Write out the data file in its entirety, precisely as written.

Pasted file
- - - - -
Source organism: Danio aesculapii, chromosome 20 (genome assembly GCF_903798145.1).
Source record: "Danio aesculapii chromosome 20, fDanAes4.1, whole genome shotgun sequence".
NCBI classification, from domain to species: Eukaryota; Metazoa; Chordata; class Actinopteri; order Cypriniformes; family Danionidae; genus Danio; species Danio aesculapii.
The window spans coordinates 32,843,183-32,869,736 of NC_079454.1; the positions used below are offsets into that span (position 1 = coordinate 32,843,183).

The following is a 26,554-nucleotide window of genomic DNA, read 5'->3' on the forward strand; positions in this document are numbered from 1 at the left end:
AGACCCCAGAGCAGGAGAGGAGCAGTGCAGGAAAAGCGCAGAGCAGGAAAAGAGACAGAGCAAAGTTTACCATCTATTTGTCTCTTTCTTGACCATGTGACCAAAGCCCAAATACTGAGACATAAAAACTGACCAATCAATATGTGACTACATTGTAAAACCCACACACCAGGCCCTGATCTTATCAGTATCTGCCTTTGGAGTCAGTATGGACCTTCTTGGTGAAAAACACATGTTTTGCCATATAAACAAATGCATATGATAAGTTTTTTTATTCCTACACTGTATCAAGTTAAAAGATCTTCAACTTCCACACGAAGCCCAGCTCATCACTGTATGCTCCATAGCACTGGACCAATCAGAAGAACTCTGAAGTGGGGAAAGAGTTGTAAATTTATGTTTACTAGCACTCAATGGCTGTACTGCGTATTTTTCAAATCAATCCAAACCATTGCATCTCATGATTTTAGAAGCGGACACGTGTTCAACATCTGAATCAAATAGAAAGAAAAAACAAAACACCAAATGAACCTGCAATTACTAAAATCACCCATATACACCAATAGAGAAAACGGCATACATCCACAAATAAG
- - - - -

Source organism: Danio aesculapii, chromosome 20 (genome assembly GCF_903798145.1).
Source record: "Danio aesculapii chromosome 20, fDanAes4.1, whole genome shotgun sequence".
NCBI classification, from domain to species: Eukaryota; Metazoa; Chordata; class Actinopteri; order Cypriniformes; family Danionidae; genus Danio; species Danio aesculapii.
The window spans coordinates 32,843,183-32,869,736 of NC_079454.1; the positions used below are offsets into that span (position 1 = coordinate 32,843,183).

The following is a 26,554-nucleotide window of genomic DNA, read 5'->3' on the forward strand; positions in this document are numbered from 1 at the left end:
AGACCCCAGAGCAGGAGAGGAGCAGTGCAGGAAAAGCGCAGAGCAGGAAAAGAGACAGAGCAAAGTTTACCATCTATTTGTCTCTTTCTTGACCATGTGACCAAAGCCCAAATACTGAGACATAAAAACTGACCAATCAATATGTGACTACATTGTAAAACCCACACACCAGGCCCTGATCTTATCAGTATCTGCCTTTGGAGTCAGTATGGACCTTCTTGGTGAAAAACACATGTTTTGCCATATAAACAAATGCATATGATAAGTTTTTTTATTCCTACACTGTATCAAGTTAAAAGATCTTCAACTTCCACACGAAGCCCAGCTCATCACTGTATGCTCCATAGCACTGGACCAATCAGAAGAACTCTGAAGTGGGGAAAGAGTTGTAAATTTATGTTTACTAGCACTCAATGGCTGTACTGCGTATTTTTCAAATCAATCCAAACCATTGCATCTCATGATTTTAGAAGCGGACACGTGTTCAACATCTGAATCAAATAGAAAGAAAAAACAAAACACCAAATGAACCTGCAATTACTAAAATCACCCATATACACCAATAGAGAAAACGGCATACATCCACAAATAAG